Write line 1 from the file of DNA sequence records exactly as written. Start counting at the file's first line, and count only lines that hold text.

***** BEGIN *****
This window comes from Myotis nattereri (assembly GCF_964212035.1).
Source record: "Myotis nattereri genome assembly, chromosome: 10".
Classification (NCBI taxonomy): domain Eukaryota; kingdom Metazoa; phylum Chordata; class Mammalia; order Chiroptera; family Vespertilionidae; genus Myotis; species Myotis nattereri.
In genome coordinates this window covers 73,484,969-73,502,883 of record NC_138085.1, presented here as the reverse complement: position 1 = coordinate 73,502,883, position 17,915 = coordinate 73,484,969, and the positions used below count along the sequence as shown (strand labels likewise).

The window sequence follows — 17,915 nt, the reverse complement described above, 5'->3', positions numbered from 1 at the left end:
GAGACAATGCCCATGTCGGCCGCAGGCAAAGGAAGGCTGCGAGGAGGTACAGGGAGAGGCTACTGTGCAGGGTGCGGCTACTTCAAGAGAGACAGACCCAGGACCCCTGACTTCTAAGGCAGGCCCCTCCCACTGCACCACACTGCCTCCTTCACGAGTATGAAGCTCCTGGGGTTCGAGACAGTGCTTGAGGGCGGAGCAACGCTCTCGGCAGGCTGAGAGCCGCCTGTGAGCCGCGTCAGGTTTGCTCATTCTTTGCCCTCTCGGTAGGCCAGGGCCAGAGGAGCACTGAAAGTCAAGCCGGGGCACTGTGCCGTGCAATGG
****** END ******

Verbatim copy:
This window comes from Myotis nattereri (assembly GCF_964212035.1).